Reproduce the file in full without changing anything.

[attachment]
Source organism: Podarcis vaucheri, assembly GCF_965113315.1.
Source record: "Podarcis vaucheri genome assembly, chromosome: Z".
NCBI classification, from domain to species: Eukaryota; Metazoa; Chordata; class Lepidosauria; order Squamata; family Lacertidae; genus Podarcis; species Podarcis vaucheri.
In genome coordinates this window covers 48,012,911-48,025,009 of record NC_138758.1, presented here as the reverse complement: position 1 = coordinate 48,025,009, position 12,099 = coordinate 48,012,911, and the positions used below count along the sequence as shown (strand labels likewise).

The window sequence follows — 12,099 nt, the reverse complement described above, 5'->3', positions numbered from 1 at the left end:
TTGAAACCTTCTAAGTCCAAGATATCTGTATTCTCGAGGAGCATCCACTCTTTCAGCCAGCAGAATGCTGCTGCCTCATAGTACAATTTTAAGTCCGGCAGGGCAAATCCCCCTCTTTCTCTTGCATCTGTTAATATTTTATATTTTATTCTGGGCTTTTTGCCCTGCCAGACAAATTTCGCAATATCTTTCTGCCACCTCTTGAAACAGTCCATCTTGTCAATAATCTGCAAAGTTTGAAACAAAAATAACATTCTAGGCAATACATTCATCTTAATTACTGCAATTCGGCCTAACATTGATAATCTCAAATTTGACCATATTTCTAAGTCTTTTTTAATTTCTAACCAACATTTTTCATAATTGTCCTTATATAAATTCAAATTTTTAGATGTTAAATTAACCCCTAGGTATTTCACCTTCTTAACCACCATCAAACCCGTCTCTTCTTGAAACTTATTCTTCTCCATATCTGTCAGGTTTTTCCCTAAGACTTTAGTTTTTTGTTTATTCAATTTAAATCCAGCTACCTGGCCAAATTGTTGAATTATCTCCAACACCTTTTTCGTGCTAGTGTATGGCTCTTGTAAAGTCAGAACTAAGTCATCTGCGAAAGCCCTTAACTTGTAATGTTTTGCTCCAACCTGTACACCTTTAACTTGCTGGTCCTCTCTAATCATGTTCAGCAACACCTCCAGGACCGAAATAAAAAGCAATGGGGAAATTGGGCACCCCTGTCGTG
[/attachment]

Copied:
Source organism: Podarcis vaucheri, assembly GCF_965113315.1.
Source record: "Podarcis vaucheri genome assembly, chromosome: Z".
NCBI classification, from domain to species: Eukaryota; Metazoa; Chordata; class Lepidosauria; order Squamata; family Lacertidae; genus Podarcis; species Podarcis vaucheri.
In genome coordinates this window covers 48,012,911-48,025,009 of record NC_138758.1, presented here as the reverse complement: position 1 = coordinate 48,025,009, position 12,099 = coordinate 48,012,911, and the positions used below count along the sequence as shown (strand labels likewise).

The window sequence follows — 12,099 nt, the reverse complement described above, 5'->3', positions numbered from 1 at the left end:
TTGAAACCTTCTAAGTCCAAGATATCTGTATTCTCGAGGAGCATCCACTCTTTCAGCCAGCAGAATGCTGCTGCCTCATAGTACAATTTTAAGTCCGGCAGGGCAAATCCCCCTCTTTCTCTTGCATCTGTTAATATTTTATATTTTATTCTGGGCTTTTTGCCCTGCCAGACAAATTTCGCAATATCTTTCTGCCACCTCTTGAAACAGTCCATCTTGTCAATAATCTGCAAAGTTTGAAACAAAAATAACATTCTAGGCAATACATTCATCTTAATTACTGCAATTCGGCCTAACATTGATAATCTCAAATTTGACCATATTTCTAAGTCTTTTTTAATTTCTAACCAACATTTTTCATAATTGTCCTTATATAAATTCAAATTTTTAGATGTTAAATTAACCCCTAGGTATTTCACCTTCTTAACCACCATCAAACCCGTCTCTTCTTGAAACTTATTCTTCTCCATATCTGTCAGGTTTTTCCCTAAGACTTTAGTTTTTTGTTTATTCAATTTAAATCCAGCTACCTGGCCAAATTGTTGAATTATCTCCAACACCTTTTTCGTGCTAGTGTATGGCTCTTGTAAAGTCAGAACTAAGTCATCTGCGAAAGCCCTTAACTTGTAATGTTTTGCTCCAACCTGTACACCTTTAACTTGCTGGTCCTCTCTAATCATGTTCAGCAACACCTCCAGGACCGAAATAAAAAGCAATGGGGAAATTGGGCACCCCTGTCGTG